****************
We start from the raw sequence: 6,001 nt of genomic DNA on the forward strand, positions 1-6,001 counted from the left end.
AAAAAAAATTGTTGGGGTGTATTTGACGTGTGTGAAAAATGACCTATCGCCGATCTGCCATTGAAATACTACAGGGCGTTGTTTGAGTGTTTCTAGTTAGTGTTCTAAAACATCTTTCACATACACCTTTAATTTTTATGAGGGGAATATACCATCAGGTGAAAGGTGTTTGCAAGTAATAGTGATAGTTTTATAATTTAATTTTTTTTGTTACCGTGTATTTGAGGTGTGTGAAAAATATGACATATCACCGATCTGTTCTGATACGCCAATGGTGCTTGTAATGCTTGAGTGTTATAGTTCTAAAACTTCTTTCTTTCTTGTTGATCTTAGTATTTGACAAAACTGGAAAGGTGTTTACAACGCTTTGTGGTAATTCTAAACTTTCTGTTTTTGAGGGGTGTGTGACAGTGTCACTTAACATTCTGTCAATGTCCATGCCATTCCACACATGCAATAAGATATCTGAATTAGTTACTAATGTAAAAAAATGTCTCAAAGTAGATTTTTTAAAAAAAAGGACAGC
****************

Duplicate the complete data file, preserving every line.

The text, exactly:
We start from the raw sequence: 6,001 nt of genomic DNA on the forward strand, positions 1-6,001 counted from the left end.
AAAAAAAATTGTTGGGGTGTATTTGACGTGTGTGAAAAATGACCTATCGCCGATCTGCCATTGAAATACTACAGGGCGTTGTTTGAGTGTTTCTAGTTAGTGTTCTAAAACATCTTTCACATACACCTTTAATTTTTATGAGGGGAATATACCATCAGGTGAAAGGTGTTTGCAAGTAATAGTGATAGTTTTATAATTTAATTTTTTTTGTTACCGTGTATTTGAGGTGTGTGAAAAATATGACATATCACCGATCTGTTCTGATACGCCAATGGTGCTTGTAATGCTTGAGTGTTATAGTTCTAAAACTTCTTTCTTTCTTGTTGATCTTAGTATTTGACAAAACTGGAAAGGTGTTTACAACGCTTTGTGGTAATTCTAAACTTTCTGTTTTTGAGGGGTGTGTGACAGTGTCACTTAACATTCTGTCAATGTCCATGCCATTCCACACATGCAATAAGATATCTGAATTAGTTACTAATGTAAAAAAATGTCTCAAAGTAGATTTTTTAAAAAAAAGGACAGC